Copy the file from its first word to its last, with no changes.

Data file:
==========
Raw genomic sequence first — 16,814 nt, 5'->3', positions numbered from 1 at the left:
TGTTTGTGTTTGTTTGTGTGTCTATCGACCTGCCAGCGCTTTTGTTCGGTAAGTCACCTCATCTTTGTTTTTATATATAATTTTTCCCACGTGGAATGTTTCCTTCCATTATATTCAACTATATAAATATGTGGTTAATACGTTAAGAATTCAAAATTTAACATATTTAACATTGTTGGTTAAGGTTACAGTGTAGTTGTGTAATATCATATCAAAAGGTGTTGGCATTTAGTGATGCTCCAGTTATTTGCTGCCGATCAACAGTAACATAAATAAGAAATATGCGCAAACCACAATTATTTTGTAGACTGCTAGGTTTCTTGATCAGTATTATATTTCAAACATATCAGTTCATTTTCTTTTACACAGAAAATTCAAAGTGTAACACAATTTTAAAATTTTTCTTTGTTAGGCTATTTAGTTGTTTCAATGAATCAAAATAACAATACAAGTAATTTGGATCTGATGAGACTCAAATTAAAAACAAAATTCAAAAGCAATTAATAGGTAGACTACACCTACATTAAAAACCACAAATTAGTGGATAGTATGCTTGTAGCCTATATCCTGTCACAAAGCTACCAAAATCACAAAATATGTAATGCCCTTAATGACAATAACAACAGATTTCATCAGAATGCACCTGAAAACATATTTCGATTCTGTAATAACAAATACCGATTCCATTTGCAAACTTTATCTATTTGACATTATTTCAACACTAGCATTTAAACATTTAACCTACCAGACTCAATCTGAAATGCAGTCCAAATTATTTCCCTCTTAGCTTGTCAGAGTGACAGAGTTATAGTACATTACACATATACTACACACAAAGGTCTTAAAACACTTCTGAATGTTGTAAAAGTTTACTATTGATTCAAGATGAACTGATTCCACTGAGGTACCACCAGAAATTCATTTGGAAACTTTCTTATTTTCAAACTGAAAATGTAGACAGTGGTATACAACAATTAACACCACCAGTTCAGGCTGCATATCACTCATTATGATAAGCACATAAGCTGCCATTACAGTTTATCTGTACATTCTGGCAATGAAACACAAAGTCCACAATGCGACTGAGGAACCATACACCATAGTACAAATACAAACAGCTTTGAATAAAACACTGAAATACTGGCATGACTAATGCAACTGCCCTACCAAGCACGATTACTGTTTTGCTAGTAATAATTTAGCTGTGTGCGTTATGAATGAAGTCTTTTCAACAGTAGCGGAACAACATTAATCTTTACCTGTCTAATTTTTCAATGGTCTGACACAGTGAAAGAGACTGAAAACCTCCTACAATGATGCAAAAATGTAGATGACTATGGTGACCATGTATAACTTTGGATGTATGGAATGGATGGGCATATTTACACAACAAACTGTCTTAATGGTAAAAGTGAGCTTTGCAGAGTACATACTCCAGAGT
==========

Raw genomic sequence first — 16,814 nt, 5'->3', positions numbered from 1 at the left:
TGTTTGTGTTTGTTTGTGTGTCTATCGACCTGCCAGCGCTTTTGTTCGGTAAGTCACCTCATCTTTGTTTTTATATATAATTTTTCCCACGTGGAATGTTTCCTTCCATTATATTCAACTATATAAATATGTGGTTAATACGTTAAGAATTCAAAATTTAACATATTTAACATTGTTGGTTAAGGTTACAGTGTAGTTGTGTAATATCATATCAAAAGGTGTTGGCATTTAGTGATGCTCCAGTTATTTGCTGCCGATCAACAGTAACATAAATAAGAAATATGCGCAAACCACAATTATTTTGTAGACTGCTAGGTTTCTTGATCAGTATTATATTTCAAACATATCAGTTCATTTTCTTTTACACAGAAAATTCAAAGTGTAACACAATTTTAAAATTTTTCTTTGTTAGGCTATTTAGTTGTTTCAATGAATCAAAATAACAATACAAGTAATTTGGATCTGATGAGACTCAAATTAAAAACAAAATTCAAAAGCAATTAATAGGTAGACTACACCTACATTAAAAACCACAAATTAGTGGATAGTATGCTTGTAGCCTATATCCTGTCACAAAGCTACCAAAATCACAAAATATGTAATGCCCTTAATGACAATAACAACAGATTTCATCAGAATGCACCTGAAAACATATTTCGATTCTGTAATAACAAATACCGATTCCATTTGCAAACTTTATCTATTTGACATTATTTCAACACTAGCATTTAAACATTTAACCTACCAGACTCAATCTGAAATGCAGTCCAAATTATTTCCCTCTTAGCTTGTCAGAGTGACAGAGTTATAGTACATTACACATATACTACACACAAAGGTCTTAAAACACTTCTGAATGTTGTAAAAGTTTACTATTGATTCAAGATGAACTGATTCCACTGAGGTACCACCAGAAATTCATTTGGAAACTTTCTTATTTTCAAACTGAAAATGTAGACAGTGGTATACAACAATTAACACCACCAGTTCAGGCTGCATATCACTCATTATGATAAGCACATAAGCTGCCATTACAGTTTATCTGTACATTCTGGCAATGAAACACAAAGTCCACAATGCGACTGAGGAACCATACACCATAGTACAAATACAAACAGCTTTGAATAAAACACTGAAATACTGGCATGACTAATGCAACTGCCCTACCAAGCACGATTACTGTTTTGCTAGTAATAATTTAGCTGTGTGCGTTATGAATGAAGTCTTTTCAACAGTAGCGGAACAACATTAATCTTTACCTGTCTAATTTTTCAATGGTCTGACACAGTGAAAGAGACTGAAAACCTCCTACAATGATGCAAAAATGTAGATGACTATGGTGACCATGTATAACTTTGGATGTATGGAATGGATGGGCATATTTACACAACAAACTGTCTTAATGGTAAAAGTGAGCTTTGCAGAGTACATACTCCAGAGT